The social tools of our digital age afford us amazing opportunities, on both a personal and professional level. But, Social Media also presents a lot of challenges, especially for all of us engaged in creative work.
When I attended MusicMatters in 2010, there were not many conversations about Social Media; certainly not many good ones. The common theme involed hitching your wagon to Facebook as a one-size fits all solution (even though many companies were already innovating in the Social Music category). This year the conversations were very different. For example, Spotify was criticised (both on the stage by Bob Lefsetz and in post session discussions by many others) for being too Facebook-centric in their approach.
Our Shifting Social Media Focus
A lot of people were asking tough, well thought out questions about where Social Media is taking us. I even had one band literally stop me on the street, in Clarke Quay, to how they could better use Twitter and SoundCloud to generate a buzz around their band. We joked about MySpace and the bands that still focus their attention on that platform and mentioned at least a dozen other Social Media platforms that might be relevant to a band today.
We’ve not only come to realise the importance of Social Media – we’ve also come to realise that the best way to use social media keeps changing as new services and platforms emerge and die.
The Ever-Changing Social Media Landscape
It’s a common complaint that you can’t really say anything on Twitter, given the 140 character limit. However, Amy New York Times article, Twitter Dynamos, Offering Word of God’s Love shows the way religious authors in the USA are using Twitter to build their following. And, that’s just the tip of the iceberg when it comes to authors and original content creators reaching out directly to their readers, listeners and viewers.
Another great little piece is B.L. Ochman’s AdAge piece Why Twitter Is a Better Brand Platform Than Facebook, which sheds light on some occasionally overlooked benefits of using Twitter in a business or marketing context. In particular, Ochman highlights some areas in which Twitter has an advantage over Facebook. Every week there are more and more articles calling attention to the issues confronting Facebook, like Jessica Guynn and Ryan Faughnder’s L.A. Times report, Some teens aren’t liking Facebook as much as older users.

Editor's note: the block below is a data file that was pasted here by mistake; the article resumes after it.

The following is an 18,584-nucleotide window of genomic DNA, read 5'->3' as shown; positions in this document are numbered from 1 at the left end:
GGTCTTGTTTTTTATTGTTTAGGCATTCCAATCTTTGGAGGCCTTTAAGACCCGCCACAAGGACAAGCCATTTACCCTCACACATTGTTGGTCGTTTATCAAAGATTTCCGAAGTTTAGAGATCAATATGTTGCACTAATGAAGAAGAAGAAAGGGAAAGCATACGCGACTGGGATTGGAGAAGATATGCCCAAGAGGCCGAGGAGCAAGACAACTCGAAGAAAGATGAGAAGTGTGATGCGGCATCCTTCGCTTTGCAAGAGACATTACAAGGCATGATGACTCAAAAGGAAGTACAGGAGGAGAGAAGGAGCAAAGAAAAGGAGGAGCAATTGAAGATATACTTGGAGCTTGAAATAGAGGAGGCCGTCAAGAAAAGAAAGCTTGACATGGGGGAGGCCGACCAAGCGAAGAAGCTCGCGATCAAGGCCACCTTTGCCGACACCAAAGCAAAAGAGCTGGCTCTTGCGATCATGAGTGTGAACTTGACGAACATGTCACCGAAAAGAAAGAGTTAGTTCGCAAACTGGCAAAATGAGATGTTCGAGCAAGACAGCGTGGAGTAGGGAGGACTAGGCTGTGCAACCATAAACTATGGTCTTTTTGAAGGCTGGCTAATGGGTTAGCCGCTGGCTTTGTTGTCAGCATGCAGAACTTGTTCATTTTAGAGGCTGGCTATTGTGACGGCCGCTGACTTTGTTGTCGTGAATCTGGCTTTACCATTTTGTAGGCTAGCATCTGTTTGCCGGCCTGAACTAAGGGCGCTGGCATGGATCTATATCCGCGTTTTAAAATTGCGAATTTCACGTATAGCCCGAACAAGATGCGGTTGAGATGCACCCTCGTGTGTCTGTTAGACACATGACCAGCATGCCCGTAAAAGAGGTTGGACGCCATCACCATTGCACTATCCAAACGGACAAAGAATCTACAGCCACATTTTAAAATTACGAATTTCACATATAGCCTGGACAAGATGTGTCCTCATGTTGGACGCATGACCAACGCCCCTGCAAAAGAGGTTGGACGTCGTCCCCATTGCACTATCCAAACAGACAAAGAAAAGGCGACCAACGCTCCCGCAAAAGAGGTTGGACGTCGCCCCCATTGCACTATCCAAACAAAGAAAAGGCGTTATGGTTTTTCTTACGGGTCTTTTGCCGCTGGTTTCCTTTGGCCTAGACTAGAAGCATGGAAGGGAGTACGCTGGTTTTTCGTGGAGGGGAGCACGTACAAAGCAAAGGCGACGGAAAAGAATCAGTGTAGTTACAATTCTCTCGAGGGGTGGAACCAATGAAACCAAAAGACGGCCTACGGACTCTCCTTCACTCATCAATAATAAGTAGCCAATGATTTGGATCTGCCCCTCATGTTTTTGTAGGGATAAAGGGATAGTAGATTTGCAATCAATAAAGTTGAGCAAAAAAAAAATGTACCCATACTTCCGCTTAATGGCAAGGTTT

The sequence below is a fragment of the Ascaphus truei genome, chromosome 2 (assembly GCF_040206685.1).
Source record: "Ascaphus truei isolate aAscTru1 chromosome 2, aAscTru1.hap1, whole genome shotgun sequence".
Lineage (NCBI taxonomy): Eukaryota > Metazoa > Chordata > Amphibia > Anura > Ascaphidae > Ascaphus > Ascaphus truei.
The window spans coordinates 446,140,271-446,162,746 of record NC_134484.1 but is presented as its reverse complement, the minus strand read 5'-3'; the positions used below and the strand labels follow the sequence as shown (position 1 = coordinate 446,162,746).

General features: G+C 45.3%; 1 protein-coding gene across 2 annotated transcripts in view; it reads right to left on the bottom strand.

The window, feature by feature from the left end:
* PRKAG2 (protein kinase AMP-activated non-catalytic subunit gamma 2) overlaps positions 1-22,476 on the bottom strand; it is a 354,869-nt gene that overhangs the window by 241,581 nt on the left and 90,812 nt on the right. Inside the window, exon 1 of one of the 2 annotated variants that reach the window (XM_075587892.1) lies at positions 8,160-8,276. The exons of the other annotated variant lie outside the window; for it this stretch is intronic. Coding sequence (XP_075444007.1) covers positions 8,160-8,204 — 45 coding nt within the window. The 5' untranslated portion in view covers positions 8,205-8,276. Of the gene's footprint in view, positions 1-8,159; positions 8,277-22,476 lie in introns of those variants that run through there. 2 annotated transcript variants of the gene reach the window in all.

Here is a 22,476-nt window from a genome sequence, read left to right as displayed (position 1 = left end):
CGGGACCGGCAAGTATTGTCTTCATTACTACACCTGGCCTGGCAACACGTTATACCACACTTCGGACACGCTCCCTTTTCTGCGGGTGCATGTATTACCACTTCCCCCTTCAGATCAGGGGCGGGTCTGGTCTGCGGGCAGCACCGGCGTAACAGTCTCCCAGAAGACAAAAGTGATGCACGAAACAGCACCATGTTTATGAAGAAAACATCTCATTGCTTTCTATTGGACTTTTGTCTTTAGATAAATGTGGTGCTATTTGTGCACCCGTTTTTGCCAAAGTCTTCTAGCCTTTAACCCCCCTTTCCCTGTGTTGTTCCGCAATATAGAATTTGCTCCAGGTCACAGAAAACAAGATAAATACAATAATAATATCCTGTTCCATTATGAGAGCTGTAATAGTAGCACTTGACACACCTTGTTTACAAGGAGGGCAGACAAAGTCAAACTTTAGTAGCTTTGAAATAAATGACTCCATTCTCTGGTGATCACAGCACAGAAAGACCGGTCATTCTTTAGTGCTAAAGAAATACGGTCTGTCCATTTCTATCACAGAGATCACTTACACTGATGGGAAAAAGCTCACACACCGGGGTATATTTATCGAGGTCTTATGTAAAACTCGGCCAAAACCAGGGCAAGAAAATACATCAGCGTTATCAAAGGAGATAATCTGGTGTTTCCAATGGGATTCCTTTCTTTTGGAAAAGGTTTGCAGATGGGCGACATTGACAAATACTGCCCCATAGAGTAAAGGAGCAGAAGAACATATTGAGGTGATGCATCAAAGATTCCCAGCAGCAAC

And, in the other corner is Google+ – maligned by many people, but growing fast in some niches, especially the photography world. Guy Kawasaki was recently on Chase Jarvis Live doing a hard sell. And, Google recently sponsored a well attended photography conference, hosted by Scott Kelby, who now has close to 1.5 Million encirclers (or whatever they are called).
Constant Change Is The New Status Quo
I got serious about photography in mid 2009. Back then Flickr was at the centre of online photo sharing. But, the last time I checked, most of my contacts on Flickr had not posted a single new image to the service in 2012! Last year I got excited about 500px. But, after a period of growth, the service seems to have stalled, becoming a niche photographer’s club with a gamified ranking system.
Although Google+ has become very popular with photographers, I really don’t like the service. It doesn’t feel any better than Flickr for viewing images and when you dig into the conversations below each update, you get the same kind of confrontational hostility that I’ve always disliked about forums.
Even my personal favourite Instagram is suffering from service issues and an image problem in the wake of the Facebook buyout. The time is ripe for the next mobile photography platform to take off.
The Choices We Make
I used to believe in having a presence on as many services as possible, then linking those down to one home site that had all your work available. Hopefully, people could stumble onto you in any popular platform then click through to find out more about you. This funnel approach was my strategy for a number of years.
I don’t believe in that anymore.
There are just too many services out there. It takes too long to manage all those profiles. And, having a dead profile on a service is, in the eyes of many tech-saavy people, worse than having no profile at all.
It’s now just as important to jump off platforms that are dying or, depending on how you view things, too mainstream. Like the old saying goes, we are known by the company we keep; except now we are known by the Social Media company we are co-branded with!
Don’t Pimp, Provide
With so much noise and self-promotion out there, getting your message to cut through has little to do with how much you pimp and hype your own work and everything to do with what other people say about your work.
Instead of the funnel, I’ve come to believe that we need to be simultaneously ubiquitous and scarce. We need to be easy to find while also holding something back. We need less hard sell and more helpfulness, meeting our readers, viewers and listeners halfway and making our work easy to share. At the same time, we need to hold something back, a reward for the most loyal, or a new discovery for those that go looking. Something that gives the sense that we have more to offer, that it isn’t all out there yet.
The MySpace Lesson
MySpace taught us that services can die, suddenly and in catastrophic ways. And, as everyone who had a sense of community there knows, when your tribe fragments they don’t automatically follow you onto other services. Social media is a powerful tool for connecting with people and communities but it comes with a cost. We have to constantly adapt and change as platforms rise and fall. The solution we find today probably won’t be the solution that works for us in a year or two.